Action Sports Report

Bobby just wants to surf. Getty Images

[Ed.'s Note: The Action Sports Report is a weekly blog that covers sports from skateboarding to snowboarding to FMX.]

The 2009 ASP world surf tour begins Saturday with the Quiksilver Pro at Snapper Rocks. Most of the top 48 landed on the Gold Coast of Australia this week to dust off the competitive cobwebs. Bobby Martinez, 26, arrived nearly three weeks ago. This season, he has something to prove.

This is Martinez's fourth year on tour and, so far, he's been a model of consistency. He finished all three seasons in the top-10 (6th, 10th and 9th, respectively), has won three major events and was the 2006 Rookie of the Year. Kelly Slater recently called him the "hungriest" surfer on tour this year. Yet Martinez starts the season without a major clothing sponsor, which is the meat and potatoes of a surfer's endorsement income. In fact, he's the only person in the top-10 who doesn't have a clothing endorsement. And it was entirely his decision.

At a time when companies are being forced to dump athletes and tighten their rosters, Martinez chose to leave his clothing sponsor, Reef, on Dec. 1, 2008, almost two years before his contract was up. He left, he says, for peace of mind and because he wasn't happy in his current arrangement—even though he had no standing offer from another company. "I left Reef knowing I wouldn't have a sponsor, but hoping to find one," Martinez said via e-mail from Australia Thursday afternoon. "So I was ready for this."

This isn't the first time Martinez has demonstrated his independence from a sponsor. One year ago he parted ways with longtime surfboard sponsor Channel Islands. That split, he says, was amicable and based solely on equipment needs.

Martinez's remaining sponsors—Monster energy drink, Swatch watches, Ocean & Earth accessories and DHD surfboards—take care of his travel and provide him with gear, boards and a salary that allows him to live comfortably and pay the mortgage. Since leaving Reef, Bobby says nothing about his life has really changed, besides the fact that he's leaving a lot of money on the table. Not many athletes—or anyone, for that matter—would walk away from a paycheck like that without the assurance that another opportunity was about to knock. But Martinez comes from a humble background and, despite his financial success, has continued to live below his means—another thing you don't see in most professional athletes. For him, the choice was simple.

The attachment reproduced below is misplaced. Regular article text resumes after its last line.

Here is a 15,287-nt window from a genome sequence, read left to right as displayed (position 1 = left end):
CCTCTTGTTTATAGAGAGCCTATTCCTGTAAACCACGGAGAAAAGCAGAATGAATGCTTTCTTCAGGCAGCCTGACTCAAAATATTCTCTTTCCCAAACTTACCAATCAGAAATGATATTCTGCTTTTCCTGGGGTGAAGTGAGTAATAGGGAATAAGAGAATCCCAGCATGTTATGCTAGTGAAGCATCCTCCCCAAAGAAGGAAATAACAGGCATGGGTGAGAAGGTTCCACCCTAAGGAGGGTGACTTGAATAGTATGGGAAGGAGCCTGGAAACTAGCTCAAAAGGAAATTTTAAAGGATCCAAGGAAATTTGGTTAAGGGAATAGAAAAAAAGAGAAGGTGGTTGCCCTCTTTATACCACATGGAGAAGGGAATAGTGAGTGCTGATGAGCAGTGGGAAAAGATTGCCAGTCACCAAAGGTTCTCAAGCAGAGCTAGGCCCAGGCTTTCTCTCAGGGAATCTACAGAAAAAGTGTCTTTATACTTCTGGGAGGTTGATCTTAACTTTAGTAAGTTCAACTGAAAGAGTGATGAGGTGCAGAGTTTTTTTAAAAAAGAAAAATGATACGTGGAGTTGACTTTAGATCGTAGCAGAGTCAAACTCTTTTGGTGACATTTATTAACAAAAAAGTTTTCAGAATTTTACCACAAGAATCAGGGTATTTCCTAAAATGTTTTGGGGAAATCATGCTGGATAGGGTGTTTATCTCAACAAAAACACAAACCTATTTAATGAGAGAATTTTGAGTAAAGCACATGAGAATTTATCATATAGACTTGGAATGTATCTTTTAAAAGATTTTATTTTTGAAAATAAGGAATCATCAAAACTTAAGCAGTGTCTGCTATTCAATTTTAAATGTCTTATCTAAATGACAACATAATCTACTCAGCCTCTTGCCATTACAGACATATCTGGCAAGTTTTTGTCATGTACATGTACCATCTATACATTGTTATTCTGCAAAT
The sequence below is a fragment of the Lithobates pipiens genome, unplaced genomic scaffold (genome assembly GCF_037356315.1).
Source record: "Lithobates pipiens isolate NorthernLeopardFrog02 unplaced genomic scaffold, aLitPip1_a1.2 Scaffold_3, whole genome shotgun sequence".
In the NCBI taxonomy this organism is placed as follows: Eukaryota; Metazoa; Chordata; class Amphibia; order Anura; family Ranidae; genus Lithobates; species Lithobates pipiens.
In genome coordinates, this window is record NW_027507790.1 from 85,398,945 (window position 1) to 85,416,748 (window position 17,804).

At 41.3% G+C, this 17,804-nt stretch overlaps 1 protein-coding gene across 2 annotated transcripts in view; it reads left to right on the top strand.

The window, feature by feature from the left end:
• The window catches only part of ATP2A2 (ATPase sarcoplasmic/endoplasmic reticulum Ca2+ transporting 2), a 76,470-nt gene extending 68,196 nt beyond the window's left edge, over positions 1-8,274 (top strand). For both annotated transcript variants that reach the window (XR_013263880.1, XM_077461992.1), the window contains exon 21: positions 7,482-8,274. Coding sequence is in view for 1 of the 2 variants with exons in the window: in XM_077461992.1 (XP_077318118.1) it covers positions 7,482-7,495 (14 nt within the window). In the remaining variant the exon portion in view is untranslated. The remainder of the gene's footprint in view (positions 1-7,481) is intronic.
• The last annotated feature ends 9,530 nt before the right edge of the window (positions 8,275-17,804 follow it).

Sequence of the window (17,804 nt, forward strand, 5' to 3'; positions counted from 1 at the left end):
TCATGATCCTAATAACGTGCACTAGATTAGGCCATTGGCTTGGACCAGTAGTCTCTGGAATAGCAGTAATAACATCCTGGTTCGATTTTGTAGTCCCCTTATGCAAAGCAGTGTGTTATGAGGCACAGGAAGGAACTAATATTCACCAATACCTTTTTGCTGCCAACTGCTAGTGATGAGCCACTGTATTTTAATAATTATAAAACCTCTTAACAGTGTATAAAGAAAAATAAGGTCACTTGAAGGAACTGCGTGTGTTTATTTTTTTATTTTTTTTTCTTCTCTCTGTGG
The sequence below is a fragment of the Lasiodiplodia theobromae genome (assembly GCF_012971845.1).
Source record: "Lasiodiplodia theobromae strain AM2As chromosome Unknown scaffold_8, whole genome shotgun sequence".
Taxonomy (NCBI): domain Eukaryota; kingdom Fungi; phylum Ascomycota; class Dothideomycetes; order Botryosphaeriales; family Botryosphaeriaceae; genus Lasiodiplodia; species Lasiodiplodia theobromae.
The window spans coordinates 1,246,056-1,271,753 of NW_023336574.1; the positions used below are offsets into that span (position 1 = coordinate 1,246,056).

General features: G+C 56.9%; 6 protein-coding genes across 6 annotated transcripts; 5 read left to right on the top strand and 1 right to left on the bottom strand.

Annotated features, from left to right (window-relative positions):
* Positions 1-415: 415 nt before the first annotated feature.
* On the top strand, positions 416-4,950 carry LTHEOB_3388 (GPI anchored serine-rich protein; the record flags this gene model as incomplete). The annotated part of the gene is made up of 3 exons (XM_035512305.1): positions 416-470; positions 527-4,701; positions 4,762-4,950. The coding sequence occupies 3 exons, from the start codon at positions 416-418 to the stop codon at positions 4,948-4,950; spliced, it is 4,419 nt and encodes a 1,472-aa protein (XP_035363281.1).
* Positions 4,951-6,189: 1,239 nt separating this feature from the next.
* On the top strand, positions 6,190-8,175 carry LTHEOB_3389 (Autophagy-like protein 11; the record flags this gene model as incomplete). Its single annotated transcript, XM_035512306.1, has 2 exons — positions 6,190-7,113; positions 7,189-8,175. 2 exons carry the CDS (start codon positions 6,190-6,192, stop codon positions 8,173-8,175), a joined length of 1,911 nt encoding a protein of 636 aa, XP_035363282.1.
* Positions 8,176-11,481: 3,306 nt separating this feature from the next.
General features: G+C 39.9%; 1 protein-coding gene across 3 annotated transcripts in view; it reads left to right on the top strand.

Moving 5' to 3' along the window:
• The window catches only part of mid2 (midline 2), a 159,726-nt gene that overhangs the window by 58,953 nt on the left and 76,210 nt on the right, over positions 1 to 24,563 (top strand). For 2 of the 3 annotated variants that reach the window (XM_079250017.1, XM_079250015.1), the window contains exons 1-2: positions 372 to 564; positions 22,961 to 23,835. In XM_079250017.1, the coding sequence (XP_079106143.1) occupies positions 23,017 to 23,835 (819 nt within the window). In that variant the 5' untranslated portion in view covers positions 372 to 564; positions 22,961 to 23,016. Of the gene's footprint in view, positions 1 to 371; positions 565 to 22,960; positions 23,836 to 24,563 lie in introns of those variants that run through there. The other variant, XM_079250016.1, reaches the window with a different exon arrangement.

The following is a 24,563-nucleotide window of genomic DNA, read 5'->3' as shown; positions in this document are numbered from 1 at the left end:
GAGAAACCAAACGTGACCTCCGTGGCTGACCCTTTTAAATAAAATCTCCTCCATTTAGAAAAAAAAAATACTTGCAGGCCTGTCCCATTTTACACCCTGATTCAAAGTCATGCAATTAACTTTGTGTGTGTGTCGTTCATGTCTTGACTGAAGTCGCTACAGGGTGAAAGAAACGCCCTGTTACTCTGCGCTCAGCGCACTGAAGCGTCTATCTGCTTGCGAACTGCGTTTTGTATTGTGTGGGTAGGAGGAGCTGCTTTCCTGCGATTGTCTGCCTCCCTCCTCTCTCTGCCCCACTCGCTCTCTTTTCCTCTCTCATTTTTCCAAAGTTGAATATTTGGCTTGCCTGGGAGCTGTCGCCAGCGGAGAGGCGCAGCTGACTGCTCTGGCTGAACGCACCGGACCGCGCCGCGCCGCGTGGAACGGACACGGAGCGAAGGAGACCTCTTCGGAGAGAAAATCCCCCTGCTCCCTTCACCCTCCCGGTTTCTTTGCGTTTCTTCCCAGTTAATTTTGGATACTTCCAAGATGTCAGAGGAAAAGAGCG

"Money doesn't make you happy. It only makes materialistic things come easier," Martinez wrote. "I'm not a materialistic guy. All I want is family, friends, surfing and my two dogs. I'm a simple person with simple needs. I will live my life happily as long as I can just get by and be surrounded by the things I love. I never dreamed of being rich—just of being happy."

With this decision, Martinez says happiness is exactly what he's found (it doesn't hurt that he got married on Saturday). But what was the cause of his unhappiness in the first place?

"I was not happy at Reef for a couple years now," Martinez wrote. "From [Reef] not caring about my video Mixtape, to not being able to get product from the company, all the way to my boss wondering if he gave me a raise, would I just not want to do contests, just sit and collect the money?

"It's kinda hard to be with a company when they have no faith in me surfing contests and trying to win a world title. He questioned me about that a few times, and I felt like I never did anything for him to question me. Because he thought of me like that, I didn't really see a future at Reef. I supported Reef 100 percent when I was with them, but I felt like I wasn't being supported 100 percent by Reef. So I left."

But Bobby's not one to sweat the small stuff, a quality that's becoming increasingly rare in the ultra-competitive world of professional surfing. Now he begins his fourth season on tour as one of the only top surfers without a big-time clothing contract. Does that add to his stress at Snappers, or alleviate the stress of a relationship gone bad? "I have mixed emotions," he wrote. "I'm more happy than if I was with Reef. But I would love a sponsor."

[We contacted Reef on the matter and received this response from VP of Marketing Kevin Flanagan: "Reef is committed to remaining on the high road and we wish Bobby both personal and professional success."]